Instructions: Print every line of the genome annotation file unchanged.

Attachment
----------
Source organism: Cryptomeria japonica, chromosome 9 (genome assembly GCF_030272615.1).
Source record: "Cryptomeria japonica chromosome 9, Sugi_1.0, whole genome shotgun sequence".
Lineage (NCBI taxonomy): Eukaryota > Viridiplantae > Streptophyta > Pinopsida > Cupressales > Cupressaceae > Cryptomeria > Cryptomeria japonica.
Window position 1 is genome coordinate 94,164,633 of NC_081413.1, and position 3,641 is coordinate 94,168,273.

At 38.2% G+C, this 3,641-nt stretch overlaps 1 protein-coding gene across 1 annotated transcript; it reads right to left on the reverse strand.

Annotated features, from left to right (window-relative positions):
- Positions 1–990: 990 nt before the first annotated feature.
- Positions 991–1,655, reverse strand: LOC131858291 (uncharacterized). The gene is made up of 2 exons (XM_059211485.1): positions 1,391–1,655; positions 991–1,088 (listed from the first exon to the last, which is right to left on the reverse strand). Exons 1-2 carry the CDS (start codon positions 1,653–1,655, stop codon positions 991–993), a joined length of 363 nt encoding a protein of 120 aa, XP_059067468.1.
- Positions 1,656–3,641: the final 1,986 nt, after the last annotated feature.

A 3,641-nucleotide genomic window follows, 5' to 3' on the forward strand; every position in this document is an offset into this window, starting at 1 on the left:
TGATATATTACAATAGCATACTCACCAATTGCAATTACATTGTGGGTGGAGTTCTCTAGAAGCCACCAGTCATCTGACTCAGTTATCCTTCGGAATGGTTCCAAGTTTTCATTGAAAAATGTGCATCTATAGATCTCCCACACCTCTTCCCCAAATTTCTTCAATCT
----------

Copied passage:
Source organism: Cryptomeria japonica, chromosome 9 (genome assembly GCF_030272615.1).
Source record: "Cryptomeria japonica chromosome 9, Sugi_1.0, whole genome shotgun sequence".
Lineage (NCBI taxonomy): Eukaryota > Viridiplantae > Streptophyta > Pinopsida > Cupressales > Cupressaceae > Cryptomeria > Cryptomeria japonica.
Window position 1 is genome coordinate 94,164,633 of NC_081413.1, and position 3,641 is coordinate 94,168,273.

At 38.2% G+C, this 3,641-nt stretch overlaps 1 protein-coding gene across 1 annotated transcript; it reads right to left on the reverse strand.

Annotated features, from left to right (window-relative positions):
- Positions 1–990: 990 nt before the first annotated feature.
- Positions 991–1,655, reverse strand: LOC131858291 (uncharacterized). The gene is made up of 2 exons (XM_059211485.1): positions 1,391–1,655; positions 991–1,088 (listed from the first exon to the last, which is right to left on the reverse strand). Exons 1-2 carry the CDS (start codon positions 1,653–1,655, stop codon positions 991–993), a joined length of 363 nt encoding a protein of 120 aa, XP_059067468.1.
- Positions 1,656–3,641: the final 1,986 nt, after the last annotated feature.

A 3,641-nucleotide genomic window follows, 5' to 3' on the forward strand; every position in this document is an offset into this window, starting at 1 on the left:
TGATATATTACAATAGCATACTCACCAATTGCAATTACATTGTGGGTGGAGTTCTCTAGAAGCCACCAGTCATCTGACTCAGTTATCCTTCGGAATGGTTCCAAGTTTTCATTGAAAAATGTGCATCTATAGATCTCCCACACCTCTTCCCCAAATTTCTTCAATCT